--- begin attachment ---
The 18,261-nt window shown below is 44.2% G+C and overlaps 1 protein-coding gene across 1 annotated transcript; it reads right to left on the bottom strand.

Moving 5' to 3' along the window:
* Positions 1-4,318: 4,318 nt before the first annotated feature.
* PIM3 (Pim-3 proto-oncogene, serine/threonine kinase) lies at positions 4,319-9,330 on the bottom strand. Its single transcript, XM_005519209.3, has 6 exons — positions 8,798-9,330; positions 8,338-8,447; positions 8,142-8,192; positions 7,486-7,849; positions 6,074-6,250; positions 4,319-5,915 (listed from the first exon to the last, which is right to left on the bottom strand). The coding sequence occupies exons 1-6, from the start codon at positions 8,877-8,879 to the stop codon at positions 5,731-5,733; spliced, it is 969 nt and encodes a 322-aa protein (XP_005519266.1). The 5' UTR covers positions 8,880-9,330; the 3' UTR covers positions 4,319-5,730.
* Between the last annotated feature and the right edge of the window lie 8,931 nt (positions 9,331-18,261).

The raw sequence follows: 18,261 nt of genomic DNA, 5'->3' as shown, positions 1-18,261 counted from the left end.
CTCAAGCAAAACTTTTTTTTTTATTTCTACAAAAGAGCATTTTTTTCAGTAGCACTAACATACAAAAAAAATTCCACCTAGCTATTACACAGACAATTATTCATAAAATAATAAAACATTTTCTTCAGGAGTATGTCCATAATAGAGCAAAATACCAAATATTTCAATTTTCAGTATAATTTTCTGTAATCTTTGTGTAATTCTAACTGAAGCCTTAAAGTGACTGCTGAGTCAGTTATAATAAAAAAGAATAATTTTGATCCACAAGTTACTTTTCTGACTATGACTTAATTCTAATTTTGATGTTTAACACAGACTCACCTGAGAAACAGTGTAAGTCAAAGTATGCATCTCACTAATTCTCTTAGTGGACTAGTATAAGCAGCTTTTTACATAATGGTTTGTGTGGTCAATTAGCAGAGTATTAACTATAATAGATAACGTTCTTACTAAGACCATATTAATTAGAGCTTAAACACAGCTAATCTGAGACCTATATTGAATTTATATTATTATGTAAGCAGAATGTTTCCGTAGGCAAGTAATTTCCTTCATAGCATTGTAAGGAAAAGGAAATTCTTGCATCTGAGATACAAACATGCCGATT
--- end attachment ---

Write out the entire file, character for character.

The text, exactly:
The 18,261-nt window shown below is 44.2% G+C and overlaps 1 protein-coding gene across 1 annotated transcript; it reads right to left on the bottom strand.

Moving 5' to 3' along the window:
* Positions 1-4,318: 4,318 nt before the first annotated feature.
* PIM3 (Pim-3 proto-oncogene, serine/threonine kinase) lies at positions 4,319-9,330 on the bottom strand. Its single transcript, XM_005519209.3, has 6 exons — positions 8,798-9,330; positions 8,338-8,447; positions 8,142-8,192; positions 7,486-7,849; positions 6,074-6,250; positions 4,319-5,915 (listed from the first exon to the last, which is right to left on the bottom strand). The coding sequence occupies exons 1-6, from the start codon at positions 8,877-8,879 to the stop codon at positions 5,731-5,733; spliced, it is 969 nt and encodes a 322-aa protein (XP_005519266.1). The 5' UTR covers positions 8,880-9,330; the 3' UTR covers positions 4,319-5,730.
* Between the last annotated feature and the right edge of the window lie 8,931 nt (positions 9,331-18,261).

The raw sequence follows: 18,261 nt of genomic DNA, 5'->3' as shown, positions 1-18,261 counted from the left end.
CTCAAGCAAAACTTTTTTTTTTATTTCTACAAAAGAGCATTTTTTTCAGTAGCACTAACATACAAAAAAAATTCCACCTAGCTATTACACAGACAATTATTCATAAAATAATAAAACATTTTCTTCAGGAGTATGTCCATAATAGAGCAAAATACCAAATATTTCAATTTTCAGTATAATTTTCTGTAATCTTTGTGTAATTCTAACTGAAGCCTTAAAGTGACTGCTGAGTCAGTTATAATAAAAAAGAATAATTTTGATCCACAAGTTACTTTTCTGACTATGACTTAATTCTAATTTTGATGTTTAACACAGACTCACCTGAGAAACAGTGTAAGTCAAAGTATGCATCTCACTAATTCTCTTAGTGGACTAGTATAAGCAGCTTTTTACATAATGGTTTGTGTGGTCAATTAGCAGAGTATTAACTATAATAGATAACGTTCTTACTAAGACCATATTAATTAGAGCTTAAACACAGCTAATCTGAGACCTATATTGAATTTATATTATTATGTAAGCAGAATGTTTCCGTAGGCAAGTAATTTCCTTCATAGCATTGTAAGGAAAAGGAAATTCTTGCATCTGAGATACAAACATGCCGATT